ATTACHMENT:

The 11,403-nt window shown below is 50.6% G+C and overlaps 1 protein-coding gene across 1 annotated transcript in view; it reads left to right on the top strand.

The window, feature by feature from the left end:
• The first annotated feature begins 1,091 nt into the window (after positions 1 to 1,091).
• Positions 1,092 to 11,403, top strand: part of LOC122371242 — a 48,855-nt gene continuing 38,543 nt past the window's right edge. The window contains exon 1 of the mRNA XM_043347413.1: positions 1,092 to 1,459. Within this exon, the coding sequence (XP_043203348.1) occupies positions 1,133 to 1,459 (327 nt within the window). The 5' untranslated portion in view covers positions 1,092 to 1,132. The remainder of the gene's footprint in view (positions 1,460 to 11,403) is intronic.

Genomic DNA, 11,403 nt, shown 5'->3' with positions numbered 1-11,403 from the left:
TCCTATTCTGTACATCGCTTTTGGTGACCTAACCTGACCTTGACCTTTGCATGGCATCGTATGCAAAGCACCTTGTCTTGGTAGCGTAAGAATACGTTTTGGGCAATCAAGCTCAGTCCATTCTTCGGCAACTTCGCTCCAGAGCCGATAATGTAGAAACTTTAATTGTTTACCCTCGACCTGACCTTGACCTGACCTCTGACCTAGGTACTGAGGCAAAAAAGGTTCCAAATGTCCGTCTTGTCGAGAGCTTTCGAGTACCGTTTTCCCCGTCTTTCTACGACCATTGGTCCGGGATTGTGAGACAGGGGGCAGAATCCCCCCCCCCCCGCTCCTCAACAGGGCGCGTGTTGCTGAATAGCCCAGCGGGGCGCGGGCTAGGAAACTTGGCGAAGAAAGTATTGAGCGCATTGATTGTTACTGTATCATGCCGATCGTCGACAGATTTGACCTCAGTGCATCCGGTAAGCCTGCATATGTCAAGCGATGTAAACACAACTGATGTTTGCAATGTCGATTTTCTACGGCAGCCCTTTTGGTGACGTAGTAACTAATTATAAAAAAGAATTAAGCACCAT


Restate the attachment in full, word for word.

The 11,403-nt window shown below is 50.6% G+C and overlaps 1 protein-coding gene across 1 annotated transcript in view; it reads left to right on the top strand.

The window, feature by feature from the left end:
• The first annotated feature begins 1,091 nt into the window (after positions 1 to 1,091).
• Positions 1,092 to 11,403, top strand: part of LOC122371242 — a 48,855-nt gene continuing 38,543 nt past the window's right edge. The window contains exon 1 of the mRNA XM_043347413.1: positions 1,092 to 1,459. Within this exon, the coding sequence (XP_043203348.1) occupies positions 1,133 to 1,459 (327 nt within the window). The 5' untranslated portion in view covers positions 1,092 to 1,132. The remainder of the gene's footprint in view (positions 1,460 to 11,403) is intronic.

Genomic DNA, 11,403 nt, shown 5'->3' with positions numbered 1-11,403 from the left:
TCCTATTCTGTACATCGCTTTTGGTGACCTAACCTGACCTTGACCTTTGCATGGCATCGTATGCAAAGCACCTTGTCTTGGTAGCGTAAGAATACGTTTTGGGCAATCAAGCTCAGTCCATTCTTCGGCAACTTCGCTCCAGAGCCGATAATGTAGAAACTTTAATTGTTTACCCTCGACCTGACCTTGACCTGACCTCTGACCTAGGTACTGAGGCAAAAAAGGTTCCAAATGTCCGTCTTGTCGAGAGCTTTCGAGTACCGTTTTCCCCGTCTTTCTACGACCATTGGTCCGGGATTGTGAGACAGGGGGCAGAATCCCCCCCCCCCCGCTCCTCAACAGGGCGCGTGTTGCTGAATAGCCCAGCGGGGCGCGGGCTAGGAAACTTGGCGAAGAAAGTATTGAGCGCATTGATTGTTACTGTATCATGCCGATCGTCGACAGATTTGACCTCAGTGCATCCGGTAAGCCTGCATATGTCAAGCGATGTAAACACAACTGATGTTTGCAATGTCGATTTTCTACGGCAGCCCTTTTGGTGACGTAGTAACTAATTATAAAAAAGAATTAAGCACCAT